... hot towns paddling in the surf of Spanish waters, And prowl beneath dim balconies and twang discreet guitars, And sigh our adoration to Don Juan's lovely daughters Till they lifted their mantillas and their dark eyes ...
— Punch, or the London Charivari, Vol. 152. January 17, 1917 • Various

... air, tall crucifixes and golden crosses reach to the upper stories. In the pauses the low hum of the chanted canticles is caught up here and there along the line—now the monks—then the canons with a nasal twang—then the laity. ...
— The Italians • Frances Elliot

... seems torn to pieces in the whirlwind of voices which assail him from the disputing parties, in each of whose languages he tries to explain; but, poor patient Jew! you never could speak any of them intelligibly, and your nasal twang, and drawling accent, so disguises what you do say, that nothing but a miracle could make you understood. The screams, the grimaces, the gestures which these people exhibit, during their unavailing efforts to render themselves understood, appear inexpressibly ludicrous to the indifferent ...
— Journal of a Visit to Constantinople and Some of the Greek Islands in the Spring and Summer of 1833 • John Auldjo

... his left was Black Roger, fierce-eyed behind his buckler. Thereafter a voice hailed them as from far away, a sweet, deep voice, cheery and familiar as one heard aforetime in a dream, and betwixt every sentence came the twang of swift-drawn bow-string. ...
— Beltane The Smith • Jeffery Farnol

... easily tired; and I'm tough, though I'm small," she retorted, with her pretty twang. "By the way, speaking of to-morrow night. I wonder whether this Mr. Falconer would come ...
— Nell, of Shorne Mills - or, One Heart's Burden • Charles Garvice

... de Concombres.—The bottle contains 160 grammes of a very inelegantly made emulsion, smelling of very common rose-water, with an unpleasant twang about it, and giving a strongly alkaline reaction. It consists of soap, glycerin, and cotton seed oil, made ...
— Scientific American Supplement, No. 324, March 18, 1882 • Various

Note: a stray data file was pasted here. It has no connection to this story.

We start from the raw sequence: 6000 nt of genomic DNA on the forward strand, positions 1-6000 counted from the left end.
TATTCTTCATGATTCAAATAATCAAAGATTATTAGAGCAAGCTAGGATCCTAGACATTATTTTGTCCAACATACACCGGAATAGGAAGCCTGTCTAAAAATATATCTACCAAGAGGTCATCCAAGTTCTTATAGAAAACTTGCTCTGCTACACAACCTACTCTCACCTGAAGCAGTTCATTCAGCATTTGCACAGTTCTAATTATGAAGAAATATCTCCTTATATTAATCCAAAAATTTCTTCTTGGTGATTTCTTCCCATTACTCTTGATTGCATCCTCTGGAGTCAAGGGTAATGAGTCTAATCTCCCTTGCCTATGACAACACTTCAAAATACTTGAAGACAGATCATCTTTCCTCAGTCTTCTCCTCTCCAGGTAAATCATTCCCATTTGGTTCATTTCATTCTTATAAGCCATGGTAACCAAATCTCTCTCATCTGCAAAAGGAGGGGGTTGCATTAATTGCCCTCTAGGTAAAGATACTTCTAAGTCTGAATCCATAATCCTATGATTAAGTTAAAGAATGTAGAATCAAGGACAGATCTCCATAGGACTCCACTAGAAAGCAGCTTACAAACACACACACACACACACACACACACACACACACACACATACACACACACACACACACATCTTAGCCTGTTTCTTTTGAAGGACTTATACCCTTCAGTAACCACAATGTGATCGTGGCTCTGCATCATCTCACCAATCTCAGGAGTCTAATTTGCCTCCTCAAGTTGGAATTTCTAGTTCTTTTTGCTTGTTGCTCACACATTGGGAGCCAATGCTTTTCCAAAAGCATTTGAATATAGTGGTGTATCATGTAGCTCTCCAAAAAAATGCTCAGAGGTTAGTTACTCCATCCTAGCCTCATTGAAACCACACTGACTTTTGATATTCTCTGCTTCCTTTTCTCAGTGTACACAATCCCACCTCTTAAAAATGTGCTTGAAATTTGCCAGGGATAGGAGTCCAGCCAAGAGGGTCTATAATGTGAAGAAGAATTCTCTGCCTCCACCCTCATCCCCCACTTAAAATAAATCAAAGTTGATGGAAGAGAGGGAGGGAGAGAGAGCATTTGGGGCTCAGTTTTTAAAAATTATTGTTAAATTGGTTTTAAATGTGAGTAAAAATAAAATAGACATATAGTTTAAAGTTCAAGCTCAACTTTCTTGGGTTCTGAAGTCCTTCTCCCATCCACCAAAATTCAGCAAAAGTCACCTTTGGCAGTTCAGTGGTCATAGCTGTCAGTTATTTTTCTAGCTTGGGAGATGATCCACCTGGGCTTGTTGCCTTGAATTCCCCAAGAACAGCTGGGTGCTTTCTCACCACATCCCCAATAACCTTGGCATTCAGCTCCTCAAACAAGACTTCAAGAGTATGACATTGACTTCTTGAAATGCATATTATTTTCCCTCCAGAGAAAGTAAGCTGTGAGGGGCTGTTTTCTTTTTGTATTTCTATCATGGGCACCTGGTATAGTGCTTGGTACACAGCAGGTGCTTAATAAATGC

... people seek rest in changing preachers, but there is nothing in that to bring it. You may leave the minister who thumps the desk and listen to a man with a nasal twang, but you are still restive and unsatisfied. You think the reason your peace of soul is disturbed is that Mrs. Garrulous talked about you, or that the weather is rainy and disagreeable, or that the meetings are dull, ...
— The Heart-Cry of Jesus • Byron J. Rees

... of poles and was old. Many a rain had beaten against the "chinking" and we had no trouble in finding openings through which we could plainly see all that went forward within. Just as I looked in I heard the twang of a banjo, and I saw the old negro sitting on the edge of a bed, picking the instrument, while two white men were patting a break-down and two others were trying to dance. At the fire-place a negro woman was frying meat and ...
— The Jucklins - A Novel • Opie Read

... more the big building rang with cheering. As the sound of hearty acclamation died away there was a great clatter of thrust-back benches through which the tuning of a fiddle broke. Then out of the tentative twang of strings rose, clear and silvery, the lament of Flora Macdonald, thrilling with melancholy, and there were men and women there whose hearts went back to the other wild and misty land of rock and pine and frothing river which they had left far away across ...
— The Greater Power • Harold Bindloss

... camp, but Fox-eye would not turn back. He drew his arrows from the quiver, and prepared to fight. But, even as he placed an arrow, a Snake had crawled up by his side, unseen. In the still air, the Piegan heard the sharp twang of a bow string, but, before he could turn his head, the long, fine-pointed arrow pierced him through and through. The bow and arrows dropped from his hands, he swayed, and then fell forward on the grass, dead. But now the warriors came pouring from the camp to ...
— Blackfoot Lodge Tales • George Bird Grinnell

... nation's finding, to prove weak The "glorious arms" of military kings. And so with wide embrace, my England, seek To stifle the bad heat and flickerings Of this world's false and nearly expended fire! Draw palpitating arrows to the wood, And twang abroad thy high hopes and thy higher Resolves, from that most virtuous altitude! Till nations shall unconsciously aspire By looking up to thee, and learn that good And glory are not different. Announce law By freedom; exalt chivalry by peace; Instruct ...
— The Poetical Works of Elizabeth Barrett Browning, Volume IV • Elizabeth Barrett Browning